In the end, Colin Bemis’ Strawberry Flavored Plastic is a must-see for fans of found footage and serial killer studies such as American Pyscho, Creep, and Man Bites Dog. I recommend giving it a watch once it premieres. If only to be able to point to Aidan Bristow in the near future and tell all your friends that you watched (one of) his first movies.

Until then, check out the film’s trailer HERE, and follow the movie on Facebook.

  • Strawberry Flavored Plastic
3.5

Summary

Lead actor Aidan Bristow turns in a star-making performance in Colin Bemis’ Strawberry Flavored Plastic, a found footage film that plays out like Man Bites Dog in Color before introducing a new element to the charming-serial-killer subgenre and becoming more character study than a straight horror. Think American Psycho meets Creep.

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Who Goes There Podcast: Ep 148 – Inside (2017 Remake)

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We’ve all heard the old saying, “in this world nothing can be said to be certain, except death and taxes.” Well, I’m here to tell you that’s only partially true. It seems there is a third certainty that had been omitted from the original quote, “It is certain, if you enjoy a movie, at some point someone will remake that movie.” Now is the time when one of my favorite movies gets reimagined, “for an American audience”.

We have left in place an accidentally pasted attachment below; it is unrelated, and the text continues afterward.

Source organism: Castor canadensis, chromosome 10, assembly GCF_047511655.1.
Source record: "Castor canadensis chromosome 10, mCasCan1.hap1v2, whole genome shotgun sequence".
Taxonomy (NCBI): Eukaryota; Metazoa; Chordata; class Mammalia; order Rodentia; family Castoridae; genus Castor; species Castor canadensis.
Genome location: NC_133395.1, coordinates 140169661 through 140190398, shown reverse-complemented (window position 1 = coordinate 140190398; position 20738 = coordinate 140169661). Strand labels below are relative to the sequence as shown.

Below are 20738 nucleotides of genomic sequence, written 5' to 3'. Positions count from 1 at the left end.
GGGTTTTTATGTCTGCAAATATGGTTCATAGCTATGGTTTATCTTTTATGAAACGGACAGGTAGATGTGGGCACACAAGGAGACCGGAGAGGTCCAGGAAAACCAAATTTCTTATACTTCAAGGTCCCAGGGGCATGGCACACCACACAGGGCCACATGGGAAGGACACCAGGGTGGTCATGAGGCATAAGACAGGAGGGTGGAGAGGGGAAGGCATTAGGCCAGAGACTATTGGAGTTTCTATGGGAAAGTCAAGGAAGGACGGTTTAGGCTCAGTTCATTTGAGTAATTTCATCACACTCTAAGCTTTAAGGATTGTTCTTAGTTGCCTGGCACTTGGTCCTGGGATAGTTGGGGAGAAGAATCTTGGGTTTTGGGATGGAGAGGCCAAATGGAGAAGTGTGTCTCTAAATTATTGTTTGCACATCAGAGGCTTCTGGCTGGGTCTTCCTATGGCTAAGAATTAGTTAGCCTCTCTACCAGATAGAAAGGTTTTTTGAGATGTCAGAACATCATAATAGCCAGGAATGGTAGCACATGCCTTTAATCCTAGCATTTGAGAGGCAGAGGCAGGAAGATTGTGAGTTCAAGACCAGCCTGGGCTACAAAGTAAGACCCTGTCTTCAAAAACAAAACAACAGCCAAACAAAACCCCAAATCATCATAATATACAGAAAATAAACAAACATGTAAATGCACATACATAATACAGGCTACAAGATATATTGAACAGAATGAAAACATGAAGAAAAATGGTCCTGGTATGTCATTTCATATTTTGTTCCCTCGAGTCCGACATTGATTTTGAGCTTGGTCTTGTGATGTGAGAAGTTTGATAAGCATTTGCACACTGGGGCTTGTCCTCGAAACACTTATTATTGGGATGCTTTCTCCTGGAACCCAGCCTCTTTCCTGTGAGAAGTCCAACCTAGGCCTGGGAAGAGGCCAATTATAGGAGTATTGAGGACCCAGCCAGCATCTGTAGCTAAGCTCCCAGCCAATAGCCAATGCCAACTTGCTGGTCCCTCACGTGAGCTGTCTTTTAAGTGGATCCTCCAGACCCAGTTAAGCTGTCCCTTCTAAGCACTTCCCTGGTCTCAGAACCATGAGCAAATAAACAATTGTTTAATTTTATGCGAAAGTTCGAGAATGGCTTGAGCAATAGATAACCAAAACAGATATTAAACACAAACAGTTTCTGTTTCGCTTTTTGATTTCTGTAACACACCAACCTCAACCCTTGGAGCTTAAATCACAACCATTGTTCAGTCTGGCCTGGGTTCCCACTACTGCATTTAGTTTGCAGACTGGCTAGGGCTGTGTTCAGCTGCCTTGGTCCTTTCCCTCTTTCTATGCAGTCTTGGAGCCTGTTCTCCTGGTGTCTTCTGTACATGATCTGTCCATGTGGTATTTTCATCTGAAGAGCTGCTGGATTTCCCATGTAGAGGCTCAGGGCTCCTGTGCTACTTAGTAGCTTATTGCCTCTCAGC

In the late 2000’s an explosion of “French extreme” horror films was released. Martyrs and or High Tension can often be found on any number of lists of the “most fucked up horror movies ever”. Unfortunately, the vastly superior Inside is often forgotten (as well as Frontier(s), but that’s a whole ‘nother rant). Now, ten years after it’s initial release, Inside has been Americanized. Don’t worry, we watched it so you don’t have to. You’re welcome.

Mommy says you’re not dead. Is that true? It’s the Who Goes There Podcast episode 148!

If you like what you hear, please consider joining our Patreon subscribers. For less than the cost of a beer, you get bonus content, exclusive merchandise, special giveaways, and you get to help us continue doing what we love.

The Who Goes There Podcast is available to subscribe to on iTunes right here. Not an iTunes user? You can listen on our Dread Central page. Can’t get enough? We also do that social media shit. You’ll find us on FacebookTwitterInstagramTwitch, and YouTube.